New Haven Love-Fest


It’s been 8 years since my friends and I graduated from Yale, but in the way of many Yalies, in those eight years, one of us has been in New Haven in one way or another. This year will mark probably the last Yale-related graduation for us, when Romy graduates from the Yale School of Art with a master’s in graphic design. A group of us in New York headed north on Saturday to see her graduating class show and incidentally, to eat some good New Haven food.

Danica offered to drive, citing a need to get back to New York early Sunday morning. As we drove on I-95, however, it became clear that she had other motives for choosing her parents’ car over Metro North.

In our four years as undergraduates, we were sadly unaware of Stowe’s, just a short drive away on the shore in West Haven. It’s easy to forget that New Haven is a coastal city, but Stowe’s makes it deliciously obvious. Danica is good at taking every opportunity possible to make up for lost time.

Stowe’s has your classics, like fried clams and lobster bisque, but their crowning glory is the lobster saute roll, a version of the lobster roll that Connecticut can be proud to claim as its own.

Unlike the usual lobster roll with mayonnaise, celery, and often unknown filler, the Connecticut version is just lobster meat and butter. “Just” lobster meat is probably the grossest understatement. Served on a soft, New England-style split-top hot dog bun, and offered for only $9.50, Stowe’s lobster saute roll is…sublime.

This wasn’t our dinner. On our agenda: New Haven pizza.

The best New Haven pizza is a hotly debated topic, with most people arguing vehemently about Sally’s versus Pepe’s in Wooster Square. I prefer to avoid the long lines at both places, because no pizza is worth waiting 2+ hours for, especially when all the locals know you can get fantastic pizza at Modern on State Street. But a good downtown alternative is the pizza at BAR, which despite being kind of a cheesy place and not even the best of New Haven’s pizza establishments, makes a chewy, flavorful crust that blows many a NY pizza legend out of the water. It’s also the only place I’ve ever been that serves pizza with mashed potatoes and bacon. It’s best to eat it on a “white” pie (no tomato sauce). Don’t knock it till you try it.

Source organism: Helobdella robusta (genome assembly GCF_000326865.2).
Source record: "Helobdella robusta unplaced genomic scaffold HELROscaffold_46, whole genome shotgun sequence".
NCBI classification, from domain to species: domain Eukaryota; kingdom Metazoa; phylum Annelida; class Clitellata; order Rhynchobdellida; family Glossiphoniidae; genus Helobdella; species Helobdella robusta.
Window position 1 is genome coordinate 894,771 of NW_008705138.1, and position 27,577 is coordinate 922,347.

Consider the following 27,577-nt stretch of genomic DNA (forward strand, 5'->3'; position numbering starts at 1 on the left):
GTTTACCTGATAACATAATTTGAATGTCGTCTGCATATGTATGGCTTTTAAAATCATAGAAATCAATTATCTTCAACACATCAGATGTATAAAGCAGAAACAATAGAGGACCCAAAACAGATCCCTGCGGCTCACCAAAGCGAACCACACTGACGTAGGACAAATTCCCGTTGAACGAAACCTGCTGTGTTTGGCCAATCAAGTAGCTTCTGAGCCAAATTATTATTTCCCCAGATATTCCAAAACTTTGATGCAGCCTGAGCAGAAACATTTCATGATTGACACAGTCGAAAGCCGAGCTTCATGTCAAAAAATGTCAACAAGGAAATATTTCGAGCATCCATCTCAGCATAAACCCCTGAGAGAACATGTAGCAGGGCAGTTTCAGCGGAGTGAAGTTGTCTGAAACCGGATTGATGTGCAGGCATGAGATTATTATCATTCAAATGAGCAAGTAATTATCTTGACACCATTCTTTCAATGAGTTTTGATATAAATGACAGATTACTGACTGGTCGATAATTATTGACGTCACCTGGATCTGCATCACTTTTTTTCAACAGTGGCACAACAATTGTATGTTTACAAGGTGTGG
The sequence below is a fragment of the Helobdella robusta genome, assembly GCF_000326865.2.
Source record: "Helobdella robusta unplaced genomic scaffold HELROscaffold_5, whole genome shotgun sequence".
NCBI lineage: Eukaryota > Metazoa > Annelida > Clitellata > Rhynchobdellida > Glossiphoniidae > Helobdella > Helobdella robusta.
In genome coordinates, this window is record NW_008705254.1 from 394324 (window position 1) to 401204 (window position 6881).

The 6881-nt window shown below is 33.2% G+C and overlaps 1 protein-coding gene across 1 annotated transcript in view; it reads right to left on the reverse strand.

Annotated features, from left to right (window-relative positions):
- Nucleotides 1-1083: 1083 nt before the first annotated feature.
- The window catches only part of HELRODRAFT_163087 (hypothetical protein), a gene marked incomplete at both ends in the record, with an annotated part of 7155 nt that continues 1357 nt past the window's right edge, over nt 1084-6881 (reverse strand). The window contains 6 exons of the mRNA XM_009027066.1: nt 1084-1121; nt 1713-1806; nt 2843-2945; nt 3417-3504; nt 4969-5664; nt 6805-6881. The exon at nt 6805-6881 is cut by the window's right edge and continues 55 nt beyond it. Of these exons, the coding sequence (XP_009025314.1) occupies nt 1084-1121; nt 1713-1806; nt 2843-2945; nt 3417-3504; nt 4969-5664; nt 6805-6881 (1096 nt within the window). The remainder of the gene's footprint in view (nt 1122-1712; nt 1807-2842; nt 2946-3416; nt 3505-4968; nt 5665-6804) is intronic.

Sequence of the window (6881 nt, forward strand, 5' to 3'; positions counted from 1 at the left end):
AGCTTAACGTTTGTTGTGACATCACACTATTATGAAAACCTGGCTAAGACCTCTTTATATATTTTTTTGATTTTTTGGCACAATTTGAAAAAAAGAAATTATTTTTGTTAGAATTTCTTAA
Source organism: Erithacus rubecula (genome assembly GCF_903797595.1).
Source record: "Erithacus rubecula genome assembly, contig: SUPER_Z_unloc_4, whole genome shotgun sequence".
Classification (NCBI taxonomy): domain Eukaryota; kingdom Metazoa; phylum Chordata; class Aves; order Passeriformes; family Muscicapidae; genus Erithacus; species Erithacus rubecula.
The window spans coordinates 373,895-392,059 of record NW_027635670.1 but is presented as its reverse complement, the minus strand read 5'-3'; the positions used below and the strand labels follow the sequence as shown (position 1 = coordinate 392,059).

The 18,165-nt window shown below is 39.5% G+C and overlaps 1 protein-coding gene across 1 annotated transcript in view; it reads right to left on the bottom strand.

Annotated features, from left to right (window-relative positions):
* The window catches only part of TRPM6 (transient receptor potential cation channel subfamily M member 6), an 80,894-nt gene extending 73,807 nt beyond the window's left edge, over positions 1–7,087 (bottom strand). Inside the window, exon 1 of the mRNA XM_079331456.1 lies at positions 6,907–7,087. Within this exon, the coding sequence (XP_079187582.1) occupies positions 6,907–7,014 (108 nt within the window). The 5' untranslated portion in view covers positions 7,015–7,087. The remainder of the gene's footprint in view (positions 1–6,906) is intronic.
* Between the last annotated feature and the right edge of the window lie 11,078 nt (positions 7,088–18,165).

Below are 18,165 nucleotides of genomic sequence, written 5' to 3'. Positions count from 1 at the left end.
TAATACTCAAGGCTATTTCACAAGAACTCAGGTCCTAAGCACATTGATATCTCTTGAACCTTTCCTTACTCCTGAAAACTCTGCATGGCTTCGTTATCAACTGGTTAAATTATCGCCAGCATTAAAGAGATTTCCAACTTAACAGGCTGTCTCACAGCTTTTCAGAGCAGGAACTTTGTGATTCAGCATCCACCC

One summer day long long ago, Danica and I ate an entire large pizza for lunch, while a table of four middle-aged men looked on us with a mixture of awe and respect. This time, we couldn’t quite do it. Four of us ended up leaving almost third of a pie.

The whole day was an exercise in remembering who we had been then and realizing how different we are now. We walked across the New Haven Green to our favorite coffee shop and then got past the locked gate at Timothy Dwight College to look at the home we had shared for four years. The dining hall was full of students eating dinner between finals, who barely noticed the 30-year-old alums wandering among them. I whispered as loudly as I dared, “Don’t go to law school!”, knowing they would never listen. We wondered where students sat to talk in the courtyard, now that the fence was gone. We mourned the loss of the beautiful tree that bloomed each year just as classes came to an end.

And then we went to Romy’s show and presented her with her graduation gift, a Lithuanian coffee cake from Claire’s with an obscene amount of buttercream frosting. Romy was the one who came up with our group motto, “FIAGO” or “Fuck it and go on.” It was only appropriate to give her a cake declaring, “FIAGO 4-Ever.”


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